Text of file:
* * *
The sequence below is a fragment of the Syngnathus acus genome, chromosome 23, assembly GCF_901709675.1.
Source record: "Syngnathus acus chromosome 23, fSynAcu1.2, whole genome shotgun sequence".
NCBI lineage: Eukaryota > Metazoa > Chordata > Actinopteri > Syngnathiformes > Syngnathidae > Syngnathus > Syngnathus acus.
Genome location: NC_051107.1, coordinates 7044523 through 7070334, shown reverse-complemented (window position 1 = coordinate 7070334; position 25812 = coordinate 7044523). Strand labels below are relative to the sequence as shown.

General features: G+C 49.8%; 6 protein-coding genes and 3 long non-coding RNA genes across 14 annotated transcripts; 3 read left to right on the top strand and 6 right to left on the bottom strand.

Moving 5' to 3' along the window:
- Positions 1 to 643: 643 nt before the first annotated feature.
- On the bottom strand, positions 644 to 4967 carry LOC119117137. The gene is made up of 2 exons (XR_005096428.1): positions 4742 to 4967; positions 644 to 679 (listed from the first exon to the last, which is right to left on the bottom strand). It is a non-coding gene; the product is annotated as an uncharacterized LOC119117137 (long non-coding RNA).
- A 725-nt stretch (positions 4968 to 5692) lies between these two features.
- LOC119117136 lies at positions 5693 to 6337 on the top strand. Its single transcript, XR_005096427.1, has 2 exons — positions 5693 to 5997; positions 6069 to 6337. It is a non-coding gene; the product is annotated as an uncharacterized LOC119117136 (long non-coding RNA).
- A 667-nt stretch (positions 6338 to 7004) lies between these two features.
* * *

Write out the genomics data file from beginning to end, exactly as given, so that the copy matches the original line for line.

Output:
The sequence below is a fragment of the Syngnathus acus genome, chromosome 23, assembly GCF_901709675.1.
Source record: "Syngnathus acus chromosome 23, fSynAcu1.2, whole genome shotgun sequence".
NCBI lineage: Eukaryota > Metazoa > Chordata > Actinopteri > Syngnathiformes > Syngnathidae > Syngnathus > Syngnathus acus.
Genome location: NC_051107.1, coordinates 7044523 through 7070334, shown reverse-complemented (window position 1 = coordinate 7070334; position 25812 = coordinate 7044523). Strand labels below are relative to the sequence as shown.

General features: G+C 49.8%; 6 protein-coding genes and 3 long non-coding RNA genes across 14 annotated transcripts; 3 read left to right on the top strand and 6 right to left on the bottom strand.

Moving 5' to 3' along the window:
- Positions 1 to 643: 643 nt before the first annotated feature.
- On the bottom strand, positions 644 to 4967 carry LOC119117137. The gene is made up of 2 exons (XR_005096428.1): positions 4742 to 4967; positions 644 to 679 (listed from the first exon to the last, which is right to left on the bottom strand). It is a non-coding gene; the product is annotated as an uncharacterized LOC119117137 (long non-coding RNA).
- A 725-nt stretch (positions 4968 to 5692) lies between these two features.
- LOC119117136 lies at positions 5693 to 6337 on the top strand. Its single transcript, XR_005096427.1, has 2 exons — positions 5693 to 5997; positions 6069 to 6337. It is a non-coding gene; the product is annotated as an uncharacterized LOC119117136 (long non-coding RNA).
- A 667-nt stretch (positions 6338 to 7004) lies between these two features.